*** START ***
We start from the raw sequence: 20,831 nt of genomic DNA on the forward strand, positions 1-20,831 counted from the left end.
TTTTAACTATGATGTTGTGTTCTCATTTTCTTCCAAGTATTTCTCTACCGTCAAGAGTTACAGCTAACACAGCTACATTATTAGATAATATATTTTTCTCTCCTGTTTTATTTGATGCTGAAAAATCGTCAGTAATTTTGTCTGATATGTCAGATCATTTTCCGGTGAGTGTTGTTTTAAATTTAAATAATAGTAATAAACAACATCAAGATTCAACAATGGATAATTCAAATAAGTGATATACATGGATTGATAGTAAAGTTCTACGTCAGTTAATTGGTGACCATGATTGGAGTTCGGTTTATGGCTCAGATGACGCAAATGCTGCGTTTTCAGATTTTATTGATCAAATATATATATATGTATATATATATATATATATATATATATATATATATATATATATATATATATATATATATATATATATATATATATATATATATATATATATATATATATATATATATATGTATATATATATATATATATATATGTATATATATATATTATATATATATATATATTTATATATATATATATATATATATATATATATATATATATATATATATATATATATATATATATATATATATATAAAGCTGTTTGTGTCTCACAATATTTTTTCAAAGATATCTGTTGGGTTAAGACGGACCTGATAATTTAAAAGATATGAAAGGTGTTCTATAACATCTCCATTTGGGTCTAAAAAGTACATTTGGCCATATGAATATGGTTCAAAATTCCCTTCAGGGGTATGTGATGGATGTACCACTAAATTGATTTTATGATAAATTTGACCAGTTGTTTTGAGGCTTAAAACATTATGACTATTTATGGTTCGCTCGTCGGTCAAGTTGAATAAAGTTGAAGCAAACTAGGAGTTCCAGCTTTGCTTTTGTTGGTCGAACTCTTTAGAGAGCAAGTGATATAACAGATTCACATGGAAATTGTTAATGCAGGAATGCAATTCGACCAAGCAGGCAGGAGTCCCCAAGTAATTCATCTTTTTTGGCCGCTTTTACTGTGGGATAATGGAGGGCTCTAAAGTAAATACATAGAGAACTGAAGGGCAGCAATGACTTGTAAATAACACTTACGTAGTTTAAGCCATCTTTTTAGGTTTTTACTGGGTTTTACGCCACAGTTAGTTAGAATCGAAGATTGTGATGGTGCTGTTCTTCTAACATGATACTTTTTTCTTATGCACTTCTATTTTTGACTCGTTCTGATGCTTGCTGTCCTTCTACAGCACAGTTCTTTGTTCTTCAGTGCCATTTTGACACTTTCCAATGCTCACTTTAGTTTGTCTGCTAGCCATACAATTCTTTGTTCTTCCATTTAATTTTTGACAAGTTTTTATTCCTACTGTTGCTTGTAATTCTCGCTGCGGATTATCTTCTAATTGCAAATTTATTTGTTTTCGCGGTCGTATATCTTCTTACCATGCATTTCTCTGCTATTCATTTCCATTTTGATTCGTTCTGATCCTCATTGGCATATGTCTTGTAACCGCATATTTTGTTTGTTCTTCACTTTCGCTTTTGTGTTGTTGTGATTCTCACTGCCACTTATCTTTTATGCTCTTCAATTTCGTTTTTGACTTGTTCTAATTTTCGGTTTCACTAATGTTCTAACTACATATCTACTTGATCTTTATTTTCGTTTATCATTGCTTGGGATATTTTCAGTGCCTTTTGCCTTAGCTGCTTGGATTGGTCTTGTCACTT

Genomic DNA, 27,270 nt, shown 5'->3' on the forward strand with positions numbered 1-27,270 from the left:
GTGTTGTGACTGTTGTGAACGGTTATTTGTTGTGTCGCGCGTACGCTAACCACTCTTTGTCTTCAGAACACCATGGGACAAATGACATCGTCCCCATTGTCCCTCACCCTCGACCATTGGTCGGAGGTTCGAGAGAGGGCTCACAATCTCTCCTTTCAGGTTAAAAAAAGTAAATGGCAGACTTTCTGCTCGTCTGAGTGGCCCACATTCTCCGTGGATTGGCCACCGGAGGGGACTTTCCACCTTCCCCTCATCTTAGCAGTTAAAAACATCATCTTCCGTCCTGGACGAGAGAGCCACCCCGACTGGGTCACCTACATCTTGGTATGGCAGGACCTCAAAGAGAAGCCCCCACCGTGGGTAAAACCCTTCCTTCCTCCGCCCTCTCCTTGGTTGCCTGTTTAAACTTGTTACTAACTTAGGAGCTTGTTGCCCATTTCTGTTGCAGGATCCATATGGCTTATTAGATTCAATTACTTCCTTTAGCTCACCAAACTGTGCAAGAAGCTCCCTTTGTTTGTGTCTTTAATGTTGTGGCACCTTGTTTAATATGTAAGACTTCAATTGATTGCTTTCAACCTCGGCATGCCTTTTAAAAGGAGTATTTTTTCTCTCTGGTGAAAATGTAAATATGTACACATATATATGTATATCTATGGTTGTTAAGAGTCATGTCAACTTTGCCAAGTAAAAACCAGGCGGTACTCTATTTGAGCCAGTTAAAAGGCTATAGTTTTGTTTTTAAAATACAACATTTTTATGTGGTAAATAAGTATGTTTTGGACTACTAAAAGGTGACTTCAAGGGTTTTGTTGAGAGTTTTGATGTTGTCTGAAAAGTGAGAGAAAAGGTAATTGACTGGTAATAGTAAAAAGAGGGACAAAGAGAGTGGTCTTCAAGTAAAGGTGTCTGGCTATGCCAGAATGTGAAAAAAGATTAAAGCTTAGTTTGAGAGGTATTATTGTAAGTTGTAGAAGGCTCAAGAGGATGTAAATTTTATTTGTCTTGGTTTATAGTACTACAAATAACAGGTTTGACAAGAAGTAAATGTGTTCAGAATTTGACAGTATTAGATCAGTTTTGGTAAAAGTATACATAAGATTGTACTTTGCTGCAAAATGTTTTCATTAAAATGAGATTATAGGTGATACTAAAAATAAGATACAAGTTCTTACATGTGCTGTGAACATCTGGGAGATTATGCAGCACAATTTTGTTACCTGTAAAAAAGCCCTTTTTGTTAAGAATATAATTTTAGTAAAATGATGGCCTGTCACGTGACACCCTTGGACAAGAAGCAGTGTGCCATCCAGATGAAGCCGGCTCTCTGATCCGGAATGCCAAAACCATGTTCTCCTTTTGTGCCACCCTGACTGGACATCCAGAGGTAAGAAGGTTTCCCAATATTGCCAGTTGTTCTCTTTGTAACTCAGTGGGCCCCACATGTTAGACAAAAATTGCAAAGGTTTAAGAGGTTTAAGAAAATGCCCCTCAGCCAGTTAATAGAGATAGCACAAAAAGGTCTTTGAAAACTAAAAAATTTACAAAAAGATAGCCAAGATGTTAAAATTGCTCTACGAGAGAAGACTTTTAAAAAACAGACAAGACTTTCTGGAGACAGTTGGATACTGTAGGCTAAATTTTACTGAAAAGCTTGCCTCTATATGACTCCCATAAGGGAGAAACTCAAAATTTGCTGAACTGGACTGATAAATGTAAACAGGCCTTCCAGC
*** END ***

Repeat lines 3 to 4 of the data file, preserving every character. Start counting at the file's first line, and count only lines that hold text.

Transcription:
Genomic DNA, 27,270 nt, shown 5'->3' on the forward strand with positions numbered 1-27,270 from the left:
GTGTTGTGACTGTTGTGAACGGTTATTTGTTGTGTCGCGCGTACGCTAACCACTCTTTGTCTTCAGAACACCATGGGACAAATGACATCGTCCCCATTGTCCCTCACCCTCGACCATTGGTCGGAGGTTCGAGAGAGGGCTCACAATCTCTCCTTTCAGGTTAAAAAAAGTAAATGGCAGACTTTCTGCTCGTCTGAGTGGCCCACATTCTCCGTGGATTGGCCACCGGAGGGGACTTTCCACCTTCCCCTCATCTTAGCAGTTAAAAACATCATCTTCCGTCCTGGACGAGAGAGCCACCCCGACTGGGTCACCTACATCTTGGTATGGCAGGACCTCAAAGAGAAGCCCCCACCGTGGGTAAAACCCTTCCTTCCTCCGCCCTCTCCTTGGTTGCCTGTTTAAACTTGTTACTAACTTAGGAGCTTGTTGCCCATTTCTGTTGCAGGATCCATATGGCTTATTAGATTCAATTACTTCCTTTAGCTCACCAAACTGTGCAAGAAGCTCCCTTTGTTTGTGTCTTTAATGTTGTGGCACCTTGTTTAATATGTAAGACTTCAATTGATTGCTTTCAACCTCGGCATGCCTTTTAAAAGGAGTATTTTTTCTCTCTGGTGAAAATGTAAATATGTACACATATATATGTATATCTATGGTTGTTAAGAGTCATGTCAACTTTGCCAAGTAAAAACCAGGCGGTACTCTATTTGAGCCAGTTAAAAGGCTATAGTTTTGTTTTTAAAATACAACATTTTTATGTGGTAAATAAGTATGTTTTGGACTACTAAAAGGTGACTTCAAGGGTTTTGTTGAGAGTTTTGATGTTGTCTGAAAAGTGAGAGAAAAGGTAATTGACTGGTAATAGTAAAAAGAGGGACAAAGAGAGTGGTCTTCAAGTAAAGGTGTCTGGCTATGCCAGAATGTGAAAAAAGATTAAAGCTTAGTTTGAGAGGTATTATTGTAAGTTGTAGAAGGCTCAAGAGGATGTAAATTTTATTTGTCTTGGTTTATAGTACTACAAATAACAGGTTTGACAAGAAGTAAATGTGTTCAGAATTTGACAGTATTAGATCAGTTTTGGTAAAAGTATACATAAGATTGTACTTTGCTGCAAAATGTTTTCATTAAAATGAGATTATAGGTGATACTAAAAATAAGATACAAGTTCTTACATGTGCTGTGAACATCTGGGAGATTATGCAGCACAATTTTGTTACCTGTAAAAAAGCCCTTTTTGTTAAGAATATAATTTTAGTAAAATGATGGCCTGTCACGTGACACCCTTGGACAAGAAGCAGTGTGCCATCCAGATGAAGCCGGCTCTCTGATCCGGAATGCCAAAACCATGTTCTCCTTTTGTGCCACCCTGACTGGACATCCAGAGGTAAGAAGGTTTCCCAATATTGCCAGTTGTTCTCTTTGTAACTCAGTGGGCCCCACATGTTAGACAAAAATTGCAAAGGTTTAAGAGGTTTAAGAAAATGCCCCTCAGCCAGTTAATAGAGATAGCACAAAAAGGTCTTTGAAAACTAAAAAATTTACAAAAAGATAGCCAAGATGTTAAAATTGCTCTACGAGAGAAGACTTTTAAAAAACAGACAAGACTTTCTGGAGACAGTTGGATACTGTAGGCTAAATTTTACTGAAAAGCTTGCCTCTATATGACTCCCATAAGGGAGAAACTCAAAATTTGCTGAACTGGACTGATAAATGTAAACAGGCCTTCCAGC